KANSAS
     Nov. 4, 2014 U.S. Senate                                      

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+Pat Roberts (R)
460,350
53.15%
Greg Orman (I)
368,372
42.53%
Randall Batson (L) 37,469
4.33%

866,191

Plurality: 91,978 votes (10.62 percentage points).
 KS Secretary of State




Notes: 
Sen. Pat Roberts (R) was elected to a fourth term with the help of a late infusion of resources from national Republicans. 

Trouble for Roberts began in Feb. 2014, when the New York Times reported he did not have a house in Kansas but stayed with donors.  Several Kansans charged that Roberts did not meet the residency requirement, but on May 12 the State Objections Board rejected the claim.  Meanwhile, however, Roberts had endured months of unfavorable coverage.  In the Aug. 5 primary Roberts obtained less than 50-percent of the vote, defeating Tea Party-aligned Milton Wolf, a radiologist, by 127,089 (48.0%) to 107,799 (40.7%) and the remainder to D.J. Smith and Alvin Zahnter.  In the Democratic primary Chad Taylor, District Attorney of Shawnee County, won, defeating Patrick Wiesner by 35,067 (53.2%) to 30,752 (46.7%).  In addition Greg Orman, a businessman from Olathe announced his candidacy as an independent at the end of June 2014, and Randall Batson, a Navy veteran from Wichita, was the Libertarian nominee.

The race took an unexpected turn on Sept. 3—the deadline for withdrawal—when Taylor announced "[a]fter much consideration and prolonged discussion with my supporters, my staff, and party leadership at every level" that he was ending his campaign.  Secretary of State Chris Kobach responded that Taylor had not met the statutory requirements and his name would remain on the ballot.  Taylor sued, and on Sept. 18 the Supreme Court of Kansas ruled his withdrawal was in order and his name should not appear on the ballot (>).  Kobach also sought to force the Kansas Democrats to name a replacement but that proved unsuccessful, setting up what was effectively a two-person race between Roberts and Orman.

Roberts' campaign had been led by his long-time confidant Leroy Towns, but in early September the NRSC sent in outside help in the form of nationally experienced operatives Chris LaCivita and Corry Bliss to run the campaign for the closing two months.  Over the succeeding weeks there were many news reports on what the Washington Post termed the GOP's "Kansas rescue mission." The Roberts campaign and ouside groups unleashed a flood of attack ads targeting Orman, while high-profile figures such as Sarah Palin and Mitt Romney made visits to support Roberts. 

Roberts and Orman debated on Sept. 6 at the Kansas State Fair in Hutchinson (>); on Oct. 8 at the Kansas Convention Center in Overland Park (>); and on Oct 15 at KSN-TV studios in Wichita (>).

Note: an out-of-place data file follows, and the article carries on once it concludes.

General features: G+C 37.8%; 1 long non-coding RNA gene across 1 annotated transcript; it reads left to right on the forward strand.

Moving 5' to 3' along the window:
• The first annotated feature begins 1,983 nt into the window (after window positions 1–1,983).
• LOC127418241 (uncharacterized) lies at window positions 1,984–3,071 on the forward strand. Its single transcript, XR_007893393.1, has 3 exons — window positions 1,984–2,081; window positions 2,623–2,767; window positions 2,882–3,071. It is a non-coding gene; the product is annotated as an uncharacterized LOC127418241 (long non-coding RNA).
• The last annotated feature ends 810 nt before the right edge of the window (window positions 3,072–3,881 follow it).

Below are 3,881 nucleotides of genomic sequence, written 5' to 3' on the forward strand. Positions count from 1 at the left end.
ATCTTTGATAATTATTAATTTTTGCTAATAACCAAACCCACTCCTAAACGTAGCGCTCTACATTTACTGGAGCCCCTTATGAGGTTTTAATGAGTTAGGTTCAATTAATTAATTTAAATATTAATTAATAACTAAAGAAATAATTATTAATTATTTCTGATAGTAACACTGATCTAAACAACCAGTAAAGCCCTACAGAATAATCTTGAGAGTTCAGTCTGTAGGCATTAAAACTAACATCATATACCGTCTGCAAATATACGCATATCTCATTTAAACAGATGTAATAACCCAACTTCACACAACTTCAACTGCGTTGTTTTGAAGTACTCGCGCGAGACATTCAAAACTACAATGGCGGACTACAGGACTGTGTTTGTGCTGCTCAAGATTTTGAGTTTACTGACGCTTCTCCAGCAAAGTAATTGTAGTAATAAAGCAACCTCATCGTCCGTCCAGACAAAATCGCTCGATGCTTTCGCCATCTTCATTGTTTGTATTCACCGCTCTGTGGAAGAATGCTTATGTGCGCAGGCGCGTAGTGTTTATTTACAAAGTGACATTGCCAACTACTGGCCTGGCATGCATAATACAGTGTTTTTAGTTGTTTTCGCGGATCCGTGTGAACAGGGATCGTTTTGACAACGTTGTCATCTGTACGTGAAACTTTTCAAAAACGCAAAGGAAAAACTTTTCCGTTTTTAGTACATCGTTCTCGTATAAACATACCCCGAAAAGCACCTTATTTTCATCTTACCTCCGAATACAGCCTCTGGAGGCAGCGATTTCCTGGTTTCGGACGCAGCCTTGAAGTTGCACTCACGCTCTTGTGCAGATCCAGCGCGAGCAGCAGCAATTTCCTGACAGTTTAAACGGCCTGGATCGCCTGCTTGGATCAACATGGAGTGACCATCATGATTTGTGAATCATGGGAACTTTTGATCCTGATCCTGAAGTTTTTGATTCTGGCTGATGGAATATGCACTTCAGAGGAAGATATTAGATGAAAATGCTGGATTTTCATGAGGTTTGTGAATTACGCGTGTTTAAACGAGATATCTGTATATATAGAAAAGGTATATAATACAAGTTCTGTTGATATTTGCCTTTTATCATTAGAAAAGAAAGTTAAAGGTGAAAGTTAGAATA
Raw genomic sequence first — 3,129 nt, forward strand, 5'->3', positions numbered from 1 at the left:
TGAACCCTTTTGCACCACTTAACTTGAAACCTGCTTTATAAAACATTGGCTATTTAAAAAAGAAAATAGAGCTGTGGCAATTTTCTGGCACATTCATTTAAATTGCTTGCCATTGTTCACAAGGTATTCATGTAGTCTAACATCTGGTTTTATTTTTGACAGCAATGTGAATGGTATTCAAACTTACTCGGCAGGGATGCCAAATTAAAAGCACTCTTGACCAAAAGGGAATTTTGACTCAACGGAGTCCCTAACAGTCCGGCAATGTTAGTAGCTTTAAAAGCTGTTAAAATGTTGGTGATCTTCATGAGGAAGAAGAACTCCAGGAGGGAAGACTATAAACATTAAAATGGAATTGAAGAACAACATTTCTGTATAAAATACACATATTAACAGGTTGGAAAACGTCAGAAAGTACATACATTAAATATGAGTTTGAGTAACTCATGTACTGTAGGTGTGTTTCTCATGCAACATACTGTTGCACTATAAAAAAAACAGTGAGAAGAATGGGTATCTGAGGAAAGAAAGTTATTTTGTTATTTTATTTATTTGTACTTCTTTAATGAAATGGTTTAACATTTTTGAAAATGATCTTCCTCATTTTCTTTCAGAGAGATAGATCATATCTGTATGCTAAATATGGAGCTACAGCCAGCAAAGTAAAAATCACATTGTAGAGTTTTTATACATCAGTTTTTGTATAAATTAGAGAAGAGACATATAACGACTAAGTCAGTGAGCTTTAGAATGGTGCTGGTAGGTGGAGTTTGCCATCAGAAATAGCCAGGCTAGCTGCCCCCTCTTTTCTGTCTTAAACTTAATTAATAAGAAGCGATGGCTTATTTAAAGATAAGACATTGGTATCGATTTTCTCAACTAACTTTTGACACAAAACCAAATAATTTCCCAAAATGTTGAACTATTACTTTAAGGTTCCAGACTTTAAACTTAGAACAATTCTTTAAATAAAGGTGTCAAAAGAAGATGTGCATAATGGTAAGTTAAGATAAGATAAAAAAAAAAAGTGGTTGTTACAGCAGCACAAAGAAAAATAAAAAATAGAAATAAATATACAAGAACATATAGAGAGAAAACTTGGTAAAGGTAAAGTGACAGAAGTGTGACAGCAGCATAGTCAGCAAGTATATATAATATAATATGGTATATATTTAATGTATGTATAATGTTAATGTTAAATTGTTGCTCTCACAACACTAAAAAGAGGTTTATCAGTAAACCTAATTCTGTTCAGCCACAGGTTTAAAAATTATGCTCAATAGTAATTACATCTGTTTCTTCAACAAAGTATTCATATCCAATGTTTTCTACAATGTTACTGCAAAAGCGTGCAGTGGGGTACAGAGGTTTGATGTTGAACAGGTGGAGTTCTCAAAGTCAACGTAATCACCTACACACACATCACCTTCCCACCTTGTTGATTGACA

Orman
described himself as a fiscally responsible businessman and said he had "tried both parties and like a lot of Kansans been disappointed."  He argued that "both parties are more interested in playing political games than problem solving and both parties are failing Kansas."  Roberts presented himself as "someone you know who has worked and fought with you, who has won key battles, someone who has earned your trust."  Further, he said, "A vote for Greg Orman is a vote to hand over the future of Kansas and the country to Harry Reid and Barack Obama."

According to the Center for Responsive Politics, the Roberts campaign spent $8.1 million and the Orman campaign $5.7 million, on top of which there was $17.4 million in outside spending.  Top outside spenders were Committee to Elect an Independent Senate ($3.9 million) and Mayday PAC ($1.4 million) supporting Orman and Freedom Partners Action Fund ($3.1 million) and Ending Spending Action Fund ($1.5 million) supporting Roberts.



Campaign Managers
Pat Roberts: 
Corry Bliss
(early Sept. 2014)  Campaign manager on Georgia Secretary of State Karen Handel's campaign in the May 2014 U.S. Senate primary.  Campaign manager on Linda McMahon's second run for U.S. Senate in Connecticut in 2012.  Campaign manager on Lt. Gov. Brian Dubie's run for governor of Vermont in 2010.  Campaign manager on U.S. Rep. Thelma Drake's (VA) unsuccessful re-election in 2008.  J.D. from CUNY School of Law, 2006; undergraduate degree from Boston University.

Greg Orman: 
Jim Jonas
(Mar. 2014)  Public affairs consultant with JKJ Partners in Denver from Jan. 2011.  Co-founder/partner and senior strategist at Peak Creative in Denver, June 2000-Dec. 2013.  Director of marketing and communications for the University of Colorado Foundation, Mar. 2011-May 2012.  Employee communications for US West, Jan. 1998-Apr. 2000.  Political media and communications consultant at Jim Jonas Media, Jan. 1995-Mar. 1997.  Communications strategist for Lamar Alexander in the lead-up to his 1996 presidential campaign, Jan. 1993-Feb. 1995.  Writer/producer with Ailes Communications, Jan. 1991-Jan. 1993.  M.P.A. from The Graduate School of Political Management at GWU, 1991; bachelor's degree in political science and government from Guilford College, 1988.


See also:
"Lacking a House, a Senator is Renewing His Ties in Kansas."  New York Times, Feb. 8, 2014.

Dylan Matthews.  "Kansas Senate candidate Greg Orman is 2014's most cynical politician."  Vox, Oct. 3, 2014.

Andrea Drusch and National Journal.  "Inside Chris LaCivita's Plan to Save Pat Roberts."  The Atlantic.  Oct. 23, 2014.

  




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